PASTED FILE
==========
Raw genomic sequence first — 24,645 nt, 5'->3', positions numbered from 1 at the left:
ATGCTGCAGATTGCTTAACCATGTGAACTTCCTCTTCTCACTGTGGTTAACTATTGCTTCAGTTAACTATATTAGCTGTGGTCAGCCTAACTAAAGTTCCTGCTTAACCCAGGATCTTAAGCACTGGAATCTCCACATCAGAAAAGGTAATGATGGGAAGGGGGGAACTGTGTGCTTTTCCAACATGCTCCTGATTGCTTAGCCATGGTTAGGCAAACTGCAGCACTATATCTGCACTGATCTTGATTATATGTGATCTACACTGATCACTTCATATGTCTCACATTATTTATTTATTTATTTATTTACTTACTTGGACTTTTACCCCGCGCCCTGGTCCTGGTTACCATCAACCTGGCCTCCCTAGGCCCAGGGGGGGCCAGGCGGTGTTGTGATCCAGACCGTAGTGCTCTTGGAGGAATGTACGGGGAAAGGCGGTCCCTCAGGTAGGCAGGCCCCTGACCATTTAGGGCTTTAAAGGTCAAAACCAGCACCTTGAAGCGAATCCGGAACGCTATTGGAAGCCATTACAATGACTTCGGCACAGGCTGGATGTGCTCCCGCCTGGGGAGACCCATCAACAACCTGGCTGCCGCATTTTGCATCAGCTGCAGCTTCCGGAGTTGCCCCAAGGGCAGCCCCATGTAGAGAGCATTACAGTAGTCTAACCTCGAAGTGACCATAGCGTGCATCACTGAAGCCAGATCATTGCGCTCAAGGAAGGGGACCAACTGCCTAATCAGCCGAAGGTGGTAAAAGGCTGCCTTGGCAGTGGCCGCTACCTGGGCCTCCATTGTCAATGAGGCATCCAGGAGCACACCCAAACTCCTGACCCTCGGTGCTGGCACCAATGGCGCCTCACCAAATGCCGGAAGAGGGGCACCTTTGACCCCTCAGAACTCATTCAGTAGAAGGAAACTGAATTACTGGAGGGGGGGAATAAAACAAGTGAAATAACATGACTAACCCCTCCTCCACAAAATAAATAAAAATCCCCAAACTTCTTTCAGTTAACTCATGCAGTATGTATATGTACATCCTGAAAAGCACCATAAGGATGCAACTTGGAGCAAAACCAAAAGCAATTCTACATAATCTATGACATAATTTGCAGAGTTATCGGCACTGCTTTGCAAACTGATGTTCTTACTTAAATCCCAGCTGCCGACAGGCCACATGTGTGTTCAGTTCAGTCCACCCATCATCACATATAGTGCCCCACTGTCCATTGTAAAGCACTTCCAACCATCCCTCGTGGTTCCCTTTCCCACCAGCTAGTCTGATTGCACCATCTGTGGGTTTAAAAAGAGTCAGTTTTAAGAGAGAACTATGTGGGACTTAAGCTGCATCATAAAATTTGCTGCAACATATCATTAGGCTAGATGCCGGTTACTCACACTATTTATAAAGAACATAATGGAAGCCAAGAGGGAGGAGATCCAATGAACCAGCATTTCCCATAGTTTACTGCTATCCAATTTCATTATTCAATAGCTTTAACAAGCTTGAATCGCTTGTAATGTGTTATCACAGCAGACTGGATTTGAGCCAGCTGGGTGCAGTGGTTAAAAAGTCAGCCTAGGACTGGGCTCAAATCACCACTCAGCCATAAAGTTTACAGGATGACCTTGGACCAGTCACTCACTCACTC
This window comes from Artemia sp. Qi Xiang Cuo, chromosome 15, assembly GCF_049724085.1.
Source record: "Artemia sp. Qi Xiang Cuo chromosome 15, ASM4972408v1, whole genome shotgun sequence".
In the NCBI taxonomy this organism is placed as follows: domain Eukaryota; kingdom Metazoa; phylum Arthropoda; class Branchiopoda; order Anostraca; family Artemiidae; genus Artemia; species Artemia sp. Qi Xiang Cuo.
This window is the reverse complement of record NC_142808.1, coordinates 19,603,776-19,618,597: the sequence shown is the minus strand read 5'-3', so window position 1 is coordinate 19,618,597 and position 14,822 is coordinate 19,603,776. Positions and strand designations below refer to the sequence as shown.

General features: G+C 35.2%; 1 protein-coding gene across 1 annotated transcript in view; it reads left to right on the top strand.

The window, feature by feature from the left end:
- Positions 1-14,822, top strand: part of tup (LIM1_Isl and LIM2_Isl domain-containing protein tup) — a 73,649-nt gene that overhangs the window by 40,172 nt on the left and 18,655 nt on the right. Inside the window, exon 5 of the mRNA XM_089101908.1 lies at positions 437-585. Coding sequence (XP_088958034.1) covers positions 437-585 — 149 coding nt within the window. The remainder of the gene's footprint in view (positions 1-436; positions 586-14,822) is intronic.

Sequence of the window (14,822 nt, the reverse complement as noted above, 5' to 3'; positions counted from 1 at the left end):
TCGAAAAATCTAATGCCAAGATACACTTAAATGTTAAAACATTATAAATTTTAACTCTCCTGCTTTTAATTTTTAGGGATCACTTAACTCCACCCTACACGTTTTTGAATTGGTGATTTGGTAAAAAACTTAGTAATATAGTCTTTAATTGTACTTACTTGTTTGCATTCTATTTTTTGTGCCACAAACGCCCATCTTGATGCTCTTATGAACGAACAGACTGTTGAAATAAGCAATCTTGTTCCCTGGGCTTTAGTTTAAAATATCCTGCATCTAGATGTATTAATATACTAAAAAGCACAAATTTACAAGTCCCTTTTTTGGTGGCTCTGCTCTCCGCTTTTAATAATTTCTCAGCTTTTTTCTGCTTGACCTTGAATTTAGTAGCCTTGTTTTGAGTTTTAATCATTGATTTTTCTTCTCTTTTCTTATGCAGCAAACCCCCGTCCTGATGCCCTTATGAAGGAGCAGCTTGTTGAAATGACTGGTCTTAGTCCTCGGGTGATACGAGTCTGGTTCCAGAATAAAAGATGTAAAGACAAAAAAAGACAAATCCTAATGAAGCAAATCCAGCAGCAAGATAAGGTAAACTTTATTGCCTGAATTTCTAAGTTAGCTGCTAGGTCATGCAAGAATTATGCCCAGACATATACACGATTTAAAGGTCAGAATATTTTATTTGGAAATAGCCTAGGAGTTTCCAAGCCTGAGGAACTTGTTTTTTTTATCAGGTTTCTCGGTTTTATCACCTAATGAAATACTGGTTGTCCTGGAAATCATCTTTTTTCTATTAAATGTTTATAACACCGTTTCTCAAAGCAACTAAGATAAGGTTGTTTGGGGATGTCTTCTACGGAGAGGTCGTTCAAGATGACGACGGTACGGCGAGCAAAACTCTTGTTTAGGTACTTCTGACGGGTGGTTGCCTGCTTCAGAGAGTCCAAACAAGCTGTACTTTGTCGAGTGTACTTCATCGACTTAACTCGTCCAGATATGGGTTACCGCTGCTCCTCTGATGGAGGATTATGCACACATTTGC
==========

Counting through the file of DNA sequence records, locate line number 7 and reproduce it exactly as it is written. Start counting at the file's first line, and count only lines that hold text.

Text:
General features: G+C 35.2%; 1 protein-coding gene across 1 annotated transcript in view; it reads left to right on the top strand.